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Theory explained by Sander Volbeda and written by Andrew B. Geier, Paul Rozin, and Gheorghe Doros
Unit bias is a tendency of human psychology that creates an urge within ourselves to complete a unit of action without stopping it in the middle. According to this bias, we are inclined to finish whatever a unit or portion that we started regardless of the size, because it is the perception of completion that we all are longing for. This desire to complete an initiated task or a unit of something brings the ultimate satisfaction at the very end. That is why many of us fall for the Trap of the unit bias.
Think of it this way. As a result of this tendency, a bottle of 1 liter of soda seems similar to a bottle of 500ml of soda as both are perceived as a single unit individually. Therefore when in consumption, you don't bother about the quantity that you consume but to finish the entire unit, either the bottle of 1 liter of soda or the bottle of 500ml of soda. So as we can see, unit bias can shape up our decisions. There are situations in which digital marketers can take the advantage of the unit bias to their favor for conversion rate optimization (CRO). Of course, here are some top tips on how to do it.
To get the maximum advantage of the unit bias to your favor, as the first and foremost step, you should create the impressions of units. Refine the design of your website in such a way that the user engagement processes seem to be individual units. Do not embed too many details into units. Instead, break them logically creating components which are easy to understand and cope up with. That is why in modern web designing, we see that signing up is made up as a separate and very straightforward unit where the payment details are no longer embedded to be submitted.
If a user is asked for payment information at the moment of signing up, without giving him/her the authority to explore your products or services beforehand, most of the users will have no pleasure to complete that unit of action. Therefore, it’s not a great unit that encourages consumer engagement. Instead, you can make signing up and payment registration as two separate units. That way even users who don't want to buy from you right at the moment will sign up, giving you their information which will come in handy for future Conversions.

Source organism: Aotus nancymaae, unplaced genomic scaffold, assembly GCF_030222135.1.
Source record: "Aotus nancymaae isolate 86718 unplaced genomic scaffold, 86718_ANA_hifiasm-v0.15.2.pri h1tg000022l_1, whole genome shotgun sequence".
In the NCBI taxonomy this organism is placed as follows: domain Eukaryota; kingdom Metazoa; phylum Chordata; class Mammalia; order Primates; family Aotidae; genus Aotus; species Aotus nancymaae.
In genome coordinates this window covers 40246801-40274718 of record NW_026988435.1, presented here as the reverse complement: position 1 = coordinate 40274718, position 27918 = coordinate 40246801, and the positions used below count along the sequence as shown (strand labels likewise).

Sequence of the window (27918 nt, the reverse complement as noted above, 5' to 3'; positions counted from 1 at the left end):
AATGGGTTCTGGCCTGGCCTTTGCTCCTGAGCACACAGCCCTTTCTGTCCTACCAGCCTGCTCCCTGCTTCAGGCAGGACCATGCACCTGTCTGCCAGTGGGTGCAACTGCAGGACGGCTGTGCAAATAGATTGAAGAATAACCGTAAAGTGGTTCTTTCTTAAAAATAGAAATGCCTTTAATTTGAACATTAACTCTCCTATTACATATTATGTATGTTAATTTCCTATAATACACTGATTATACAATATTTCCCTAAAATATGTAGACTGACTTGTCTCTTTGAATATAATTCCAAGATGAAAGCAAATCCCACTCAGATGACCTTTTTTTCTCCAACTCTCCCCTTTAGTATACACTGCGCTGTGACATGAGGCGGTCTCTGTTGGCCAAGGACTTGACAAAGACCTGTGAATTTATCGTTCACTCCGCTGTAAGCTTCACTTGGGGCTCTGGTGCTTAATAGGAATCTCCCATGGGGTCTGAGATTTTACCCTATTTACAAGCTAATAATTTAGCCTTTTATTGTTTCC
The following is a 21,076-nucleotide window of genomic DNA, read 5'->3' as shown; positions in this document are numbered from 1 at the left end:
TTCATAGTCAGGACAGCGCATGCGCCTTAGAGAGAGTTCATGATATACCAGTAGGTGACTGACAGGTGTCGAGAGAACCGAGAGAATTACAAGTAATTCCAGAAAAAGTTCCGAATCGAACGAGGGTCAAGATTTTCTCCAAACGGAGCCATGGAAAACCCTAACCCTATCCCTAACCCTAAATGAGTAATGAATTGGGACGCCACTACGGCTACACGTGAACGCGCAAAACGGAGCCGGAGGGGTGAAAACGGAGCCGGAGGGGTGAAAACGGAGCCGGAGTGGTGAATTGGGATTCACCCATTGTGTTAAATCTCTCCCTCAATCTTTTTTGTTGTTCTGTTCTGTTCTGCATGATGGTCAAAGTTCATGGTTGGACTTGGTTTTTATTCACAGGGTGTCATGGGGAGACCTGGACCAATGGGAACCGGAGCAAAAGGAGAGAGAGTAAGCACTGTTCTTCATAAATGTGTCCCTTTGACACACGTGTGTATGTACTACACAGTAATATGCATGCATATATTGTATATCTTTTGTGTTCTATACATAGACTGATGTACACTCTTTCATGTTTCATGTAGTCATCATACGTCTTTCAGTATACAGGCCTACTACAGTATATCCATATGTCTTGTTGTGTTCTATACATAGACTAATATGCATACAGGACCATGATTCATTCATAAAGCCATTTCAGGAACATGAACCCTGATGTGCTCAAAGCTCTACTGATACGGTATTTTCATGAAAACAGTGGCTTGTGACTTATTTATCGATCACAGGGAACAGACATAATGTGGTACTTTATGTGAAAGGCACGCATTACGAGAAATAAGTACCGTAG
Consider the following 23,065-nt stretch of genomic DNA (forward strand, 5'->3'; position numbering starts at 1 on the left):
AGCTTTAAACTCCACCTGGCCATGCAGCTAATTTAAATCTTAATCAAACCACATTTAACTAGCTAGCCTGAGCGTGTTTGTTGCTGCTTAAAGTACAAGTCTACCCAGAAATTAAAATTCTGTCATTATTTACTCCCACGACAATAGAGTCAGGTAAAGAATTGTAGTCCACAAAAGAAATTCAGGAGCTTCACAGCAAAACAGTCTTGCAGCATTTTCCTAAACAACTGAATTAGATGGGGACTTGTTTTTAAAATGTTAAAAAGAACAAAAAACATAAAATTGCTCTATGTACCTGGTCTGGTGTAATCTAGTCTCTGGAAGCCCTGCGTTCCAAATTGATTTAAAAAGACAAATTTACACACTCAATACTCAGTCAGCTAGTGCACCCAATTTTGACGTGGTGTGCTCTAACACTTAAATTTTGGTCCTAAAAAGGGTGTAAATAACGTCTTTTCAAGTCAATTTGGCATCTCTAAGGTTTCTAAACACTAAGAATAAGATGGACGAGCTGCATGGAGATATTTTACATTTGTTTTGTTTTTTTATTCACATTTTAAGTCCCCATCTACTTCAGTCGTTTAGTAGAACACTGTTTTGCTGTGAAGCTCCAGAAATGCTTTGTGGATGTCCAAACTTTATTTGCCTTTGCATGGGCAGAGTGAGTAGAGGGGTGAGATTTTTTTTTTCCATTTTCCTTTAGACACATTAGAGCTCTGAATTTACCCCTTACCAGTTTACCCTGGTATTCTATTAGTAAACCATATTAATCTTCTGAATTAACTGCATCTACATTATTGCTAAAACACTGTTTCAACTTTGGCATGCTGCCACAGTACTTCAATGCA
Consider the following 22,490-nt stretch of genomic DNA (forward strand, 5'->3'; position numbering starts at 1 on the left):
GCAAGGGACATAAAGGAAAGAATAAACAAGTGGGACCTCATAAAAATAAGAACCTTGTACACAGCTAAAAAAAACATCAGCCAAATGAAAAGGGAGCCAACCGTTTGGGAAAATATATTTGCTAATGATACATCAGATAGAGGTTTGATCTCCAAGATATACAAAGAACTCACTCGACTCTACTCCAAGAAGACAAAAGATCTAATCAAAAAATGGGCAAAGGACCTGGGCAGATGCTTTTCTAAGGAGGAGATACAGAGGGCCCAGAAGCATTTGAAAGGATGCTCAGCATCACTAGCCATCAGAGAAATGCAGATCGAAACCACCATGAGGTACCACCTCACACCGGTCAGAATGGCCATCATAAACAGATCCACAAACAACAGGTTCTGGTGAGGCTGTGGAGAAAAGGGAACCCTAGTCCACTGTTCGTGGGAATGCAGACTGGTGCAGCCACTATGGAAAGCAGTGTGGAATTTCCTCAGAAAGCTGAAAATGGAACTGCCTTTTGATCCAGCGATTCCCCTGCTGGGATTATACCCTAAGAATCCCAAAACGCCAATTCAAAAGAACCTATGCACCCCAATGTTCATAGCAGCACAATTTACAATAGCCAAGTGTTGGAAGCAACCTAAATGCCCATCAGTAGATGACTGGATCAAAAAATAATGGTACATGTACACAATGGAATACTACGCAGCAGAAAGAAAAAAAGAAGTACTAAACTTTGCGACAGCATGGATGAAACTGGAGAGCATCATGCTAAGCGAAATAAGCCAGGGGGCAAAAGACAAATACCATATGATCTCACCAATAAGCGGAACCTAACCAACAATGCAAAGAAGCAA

It is true that according to the unit bias we tend to complete a task initiated. But it will be discouraged if the task is too complicated or excessively time consumed then expected. Also, presenting instructions with simple language is important in order to avoid any ambiguities. This is why refining form fields are absolutely vital in order to eliminate any blockages in the process. How would you feel if you had to repeat data unnecessarily in the process of a checkout?
Think about the way that LinkedIn has crafted their process of profile creation. The site requires us to submit a quite comprehensive and massive amount of data in order to create a successful profile. As the initial step, we're supposed to sign up quite straightforwardly by providing our user name, email and password. Any person who wishes to create an account can accomplish their need that easily.
As the second stage we're supposed to add our residential and work information. We simply complete that stage and move on to the next stage. Just like that we complete the entire profile creation moving from stage to stage quite smoothly. If we are required to fill up every detail in a long single form, most of us will be stopped somewhere in the middle because it may seem too complicated and quite a lot of work. This is why the concept of units is important. Just like LinkedIn has done, you can also break your processes into small and relevant units to simplify consumer engagement as it can ultimately help you a great deal for Conversion Rate Optimization (CRO).
A progress bar keeps the users informed about the progress of user engagement while completing a task. This heightens the advantage that unit bias has to offer you. Enabling a user to complete a task giving them an understanding about the progress, works better towards user engagement than just letting a user complete the same task without a proper idea on how long they should proceed. The remaining percentage of completion acts as the motivation for the users to complete the task. More the user engagement is, the more the opportunities you get towards the Conversion Rate Optimization (CRO).
The references contain experiments and studies that prove this bias is there.
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